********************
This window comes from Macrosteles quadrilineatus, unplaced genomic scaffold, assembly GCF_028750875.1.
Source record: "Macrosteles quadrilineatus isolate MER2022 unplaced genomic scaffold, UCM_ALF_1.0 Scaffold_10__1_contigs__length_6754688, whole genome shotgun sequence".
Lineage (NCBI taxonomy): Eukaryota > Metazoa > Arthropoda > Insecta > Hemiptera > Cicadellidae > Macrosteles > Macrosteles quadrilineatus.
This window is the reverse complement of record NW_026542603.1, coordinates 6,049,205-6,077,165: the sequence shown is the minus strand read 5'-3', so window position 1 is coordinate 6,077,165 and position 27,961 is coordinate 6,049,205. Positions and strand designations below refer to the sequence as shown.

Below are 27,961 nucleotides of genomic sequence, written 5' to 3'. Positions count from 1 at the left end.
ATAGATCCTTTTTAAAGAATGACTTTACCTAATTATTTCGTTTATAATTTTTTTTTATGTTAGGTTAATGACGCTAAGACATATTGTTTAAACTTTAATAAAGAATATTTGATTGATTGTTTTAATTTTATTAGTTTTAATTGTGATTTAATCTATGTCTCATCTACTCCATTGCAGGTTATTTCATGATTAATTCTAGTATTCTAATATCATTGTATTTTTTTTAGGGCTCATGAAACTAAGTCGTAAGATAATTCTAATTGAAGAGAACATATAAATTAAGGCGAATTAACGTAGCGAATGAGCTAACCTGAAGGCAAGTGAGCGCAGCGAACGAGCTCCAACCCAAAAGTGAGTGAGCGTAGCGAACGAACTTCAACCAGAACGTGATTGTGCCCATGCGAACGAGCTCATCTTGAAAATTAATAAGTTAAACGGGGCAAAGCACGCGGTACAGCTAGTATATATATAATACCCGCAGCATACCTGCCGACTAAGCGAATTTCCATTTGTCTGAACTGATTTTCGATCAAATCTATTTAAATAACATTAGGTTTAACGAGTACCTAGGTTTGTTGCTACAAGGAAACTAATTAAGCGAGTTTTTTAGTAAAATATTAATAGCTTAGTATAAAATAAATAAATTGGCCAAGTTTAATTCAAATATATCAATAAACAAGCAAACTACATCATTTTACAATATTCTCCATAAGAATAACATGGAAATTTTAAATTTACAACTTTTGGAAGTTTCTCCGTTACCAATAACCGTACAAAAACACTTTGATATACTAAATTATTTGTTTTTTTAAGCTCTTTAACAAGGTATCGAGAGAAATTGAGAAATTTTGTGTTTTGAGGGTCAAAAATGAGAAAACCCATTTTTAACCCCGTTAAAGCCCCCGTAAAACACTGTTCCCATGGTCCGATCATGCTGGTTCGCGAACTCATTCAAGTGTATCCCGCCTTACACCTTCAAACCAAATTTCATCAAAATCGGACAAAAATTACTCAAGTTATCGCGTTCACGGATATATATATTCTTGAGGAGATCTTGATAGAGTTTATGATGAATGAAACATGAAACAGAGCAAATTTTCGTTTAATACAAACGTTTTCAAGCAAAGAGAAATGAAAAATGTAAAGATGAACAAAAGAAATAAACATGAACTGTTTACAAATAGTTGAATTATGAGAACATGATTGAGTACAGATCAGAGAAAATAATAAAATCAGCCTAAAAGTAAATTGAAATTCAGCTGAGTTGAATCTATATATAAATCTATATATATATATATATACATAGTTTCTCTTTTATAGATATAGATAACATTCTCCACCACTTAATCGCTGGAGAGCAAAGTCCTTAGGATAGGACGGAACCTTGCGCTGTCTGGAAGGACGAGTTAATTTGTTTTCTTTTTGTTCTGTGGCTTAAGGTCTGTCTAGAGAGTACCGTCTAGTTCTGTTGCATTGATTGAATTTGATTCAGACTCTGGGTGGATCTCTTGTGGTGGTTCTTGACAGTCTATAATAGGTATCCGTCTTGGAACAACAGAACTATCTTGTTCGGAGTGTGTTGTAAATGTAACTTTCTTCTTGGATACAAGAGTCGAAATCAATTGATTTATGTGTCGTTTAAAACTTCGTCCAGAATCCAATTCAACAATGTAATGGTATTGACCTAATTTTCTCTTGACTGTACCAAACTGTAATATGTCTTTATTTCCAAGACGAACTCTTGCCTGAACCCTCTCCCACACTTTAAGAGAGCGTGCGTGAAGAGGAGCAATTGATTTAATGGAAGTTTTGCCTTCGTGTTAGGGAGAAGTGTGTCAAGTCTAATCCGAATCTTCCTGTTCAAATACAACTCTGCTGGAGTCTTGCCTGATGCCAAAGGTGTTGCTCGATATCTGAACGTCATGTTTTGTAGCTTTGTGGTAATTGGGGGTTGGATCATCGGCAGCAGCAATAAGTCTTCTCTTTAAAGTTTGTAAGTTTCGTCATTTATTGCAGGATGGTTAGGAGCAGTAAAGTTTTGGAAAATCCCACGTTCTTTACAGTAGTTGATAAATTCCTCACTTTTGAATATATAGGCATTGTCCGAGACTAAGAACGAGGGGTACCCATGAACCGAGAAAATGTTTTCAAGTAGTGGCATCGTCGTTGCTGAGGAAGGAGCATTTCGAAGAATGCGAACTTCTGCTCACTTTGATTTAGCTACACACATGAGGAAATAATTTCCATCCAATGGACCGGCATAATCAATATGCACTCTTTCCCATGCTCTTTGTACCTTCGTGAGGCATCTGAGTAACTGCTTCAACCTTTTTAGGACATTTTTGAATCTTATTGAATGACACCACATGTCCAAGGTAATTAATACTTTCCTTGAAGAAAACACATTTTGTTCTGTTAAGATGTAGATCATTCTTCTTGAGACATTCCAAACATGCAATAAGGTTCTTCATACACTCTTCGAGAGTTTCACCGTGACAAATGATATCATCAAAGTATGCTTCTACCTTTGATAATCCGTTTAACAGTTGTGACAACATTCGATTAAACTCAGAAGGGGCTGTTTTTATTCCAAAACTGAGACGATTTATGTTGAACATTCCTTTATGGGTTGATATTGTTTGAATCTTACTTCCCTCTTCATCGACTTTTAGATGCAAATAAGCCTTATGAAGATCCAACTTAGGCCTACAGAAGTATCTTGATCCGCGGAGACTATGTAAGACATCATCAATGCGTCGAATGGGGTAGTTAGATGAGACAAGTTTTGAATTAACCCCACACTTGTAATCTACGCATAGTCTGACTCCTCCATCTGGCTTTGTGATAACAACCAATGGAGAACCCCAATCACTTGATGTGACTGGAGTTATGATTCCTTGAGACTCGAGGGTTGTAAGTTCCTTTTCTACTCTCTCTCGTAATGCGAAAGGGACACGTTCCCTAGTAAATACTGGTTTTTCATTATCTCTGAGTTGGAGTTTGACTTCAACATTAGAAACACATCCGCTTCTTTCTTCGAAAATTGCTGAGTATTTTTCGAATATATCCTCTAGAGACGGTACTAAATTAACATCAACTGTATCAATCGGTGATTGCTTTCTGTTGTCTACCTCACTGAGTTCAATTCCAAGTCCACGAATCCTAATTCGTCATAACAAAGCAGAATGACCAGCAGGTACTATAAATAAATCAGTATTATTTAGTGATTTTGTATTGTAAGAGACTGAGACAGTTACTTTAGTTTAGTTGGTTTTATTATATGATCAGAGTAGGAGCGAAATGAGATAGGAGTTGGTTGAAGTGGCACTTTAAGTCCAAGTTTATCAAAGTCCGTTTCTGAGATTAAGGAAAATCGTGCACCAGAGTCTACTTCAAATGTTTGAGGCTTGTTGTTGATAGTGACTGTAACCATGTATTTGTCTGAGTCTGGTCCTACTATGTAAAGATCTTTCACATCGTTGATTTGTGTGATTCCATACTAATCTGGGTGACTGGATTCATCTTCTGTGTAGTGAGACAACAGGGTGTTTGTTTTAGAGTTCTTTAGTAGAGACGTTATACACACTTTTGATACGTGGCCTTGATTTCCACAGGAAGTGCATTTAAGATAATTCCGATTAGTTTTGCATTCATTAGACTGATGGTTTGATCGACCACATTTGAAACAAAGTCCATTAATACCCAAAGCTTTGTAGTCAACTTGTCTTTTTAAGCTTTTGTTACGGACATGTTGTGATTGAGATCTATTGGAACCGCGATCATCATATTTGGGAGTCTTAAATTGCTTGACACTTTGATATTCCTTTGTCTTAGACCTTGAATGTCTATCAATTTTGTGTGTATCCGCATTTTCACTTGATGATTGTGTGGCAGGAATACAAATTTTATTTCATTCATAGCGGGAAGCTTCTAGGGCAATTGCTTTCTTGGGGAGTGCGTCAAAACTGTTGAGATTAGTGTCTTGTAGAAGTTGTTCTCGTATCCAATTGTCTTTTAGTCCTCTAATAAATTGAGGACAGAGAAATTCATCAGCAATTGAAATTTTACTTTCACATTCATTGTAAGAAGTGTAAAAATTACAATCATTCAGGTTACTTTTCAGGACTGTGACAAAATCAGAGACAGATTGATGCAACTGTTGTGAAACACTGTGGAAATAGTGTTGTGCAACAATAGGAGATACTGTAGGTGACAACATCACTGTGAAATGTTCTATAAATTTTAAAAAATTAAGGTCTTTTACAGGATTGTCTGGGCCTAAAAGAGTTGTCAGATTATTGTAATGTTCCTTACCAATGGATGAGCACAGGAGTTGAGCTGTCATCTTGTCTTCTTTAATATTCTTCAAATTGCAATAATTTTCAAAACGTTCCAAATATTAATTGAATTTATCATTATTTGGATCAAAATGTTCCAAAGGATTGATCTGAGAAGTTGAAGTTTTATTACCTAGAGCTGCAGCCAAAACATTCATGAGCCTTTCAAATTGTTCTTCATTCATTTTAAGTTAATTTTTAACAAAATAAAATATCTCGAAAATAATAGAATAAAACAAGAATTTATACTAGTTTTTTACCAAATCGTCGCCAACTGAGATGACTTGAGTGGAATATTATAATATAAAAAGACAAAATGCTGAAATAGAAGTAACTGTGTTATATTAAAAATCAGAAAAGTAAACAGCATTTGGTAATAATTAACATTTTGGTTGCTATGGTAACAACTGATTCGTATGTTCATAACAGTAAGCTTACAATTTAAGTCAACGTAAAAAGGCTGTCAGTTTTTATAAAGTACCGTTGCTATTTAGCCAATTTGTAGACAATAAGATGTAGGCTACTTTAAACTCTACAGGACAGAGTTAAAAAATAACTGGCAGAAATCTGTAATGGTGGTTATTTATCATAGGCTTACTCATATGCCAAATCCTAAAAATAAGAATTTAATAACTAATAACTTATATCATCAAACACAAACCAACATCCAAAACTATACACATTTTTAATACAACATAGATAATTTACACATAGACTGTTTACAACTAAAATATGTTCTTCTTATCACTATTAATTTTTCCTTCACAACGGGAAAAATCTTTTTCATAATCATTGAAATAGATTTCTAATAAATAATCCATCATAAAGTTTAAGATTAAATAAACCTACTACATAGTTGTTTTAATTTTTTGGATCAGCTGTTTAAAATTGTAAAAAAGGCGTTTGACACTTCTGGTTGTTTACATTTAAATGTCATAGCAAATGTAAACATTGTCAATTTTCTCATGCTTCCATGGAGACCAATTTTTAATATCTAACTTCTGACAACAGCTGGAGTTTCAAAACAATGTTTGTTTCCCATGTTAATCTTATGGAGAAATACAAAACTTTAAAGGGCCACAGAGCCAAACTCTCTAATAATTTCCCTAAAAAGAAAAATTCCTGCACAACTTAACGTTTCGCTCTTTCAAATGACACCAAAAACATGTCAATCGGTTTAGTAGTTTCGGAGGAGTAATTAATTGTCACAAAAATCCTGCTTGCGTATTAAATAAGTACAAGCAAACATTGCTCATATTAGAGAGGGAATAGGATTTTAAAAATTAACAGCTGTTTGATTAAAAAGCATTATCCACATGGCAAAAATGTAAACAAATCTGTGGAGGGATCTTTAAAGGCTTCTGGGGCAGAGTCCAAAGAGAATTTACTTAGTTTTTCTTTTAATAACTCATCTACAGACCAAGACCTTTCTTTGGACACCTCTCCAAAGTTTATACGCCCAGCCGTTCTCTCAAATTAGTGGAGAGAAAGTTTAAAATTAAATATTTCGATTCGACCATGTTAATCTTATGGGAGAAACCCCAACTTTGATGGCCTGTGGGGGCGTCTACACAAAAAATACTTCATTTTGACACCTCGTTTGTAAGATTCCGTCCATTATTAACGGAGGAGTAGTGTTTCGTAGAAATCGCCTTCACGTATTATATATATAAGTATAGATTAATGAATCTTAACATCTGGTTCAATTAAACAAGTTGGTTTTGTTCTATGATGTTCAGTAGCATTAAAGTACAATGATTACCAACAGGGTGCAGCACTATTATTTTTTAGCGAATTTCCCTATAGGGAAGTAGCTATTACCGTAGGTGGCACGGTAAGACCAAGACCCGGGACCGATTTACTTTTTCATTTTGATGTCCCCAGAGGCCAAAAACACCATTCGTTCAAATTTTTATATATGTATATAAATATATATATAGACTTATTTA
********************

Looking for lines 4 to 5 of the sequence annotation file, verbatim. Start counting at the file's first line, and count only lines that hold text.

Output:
This window is the reverse complement of record NW_026542603.1, coordinates 6,049,205-6,077,165: the sequence shown is the minus strand read 5'-3', so window position 1 is coordinate 6,077,165 and position 27,961 is coordinate 6,049,205. Positions and strand designations below refer to the sequence as shown.

Below are 27,961 nucleotides of genomic sequence, written 5' to 3'. Positions count from 1 at the left end.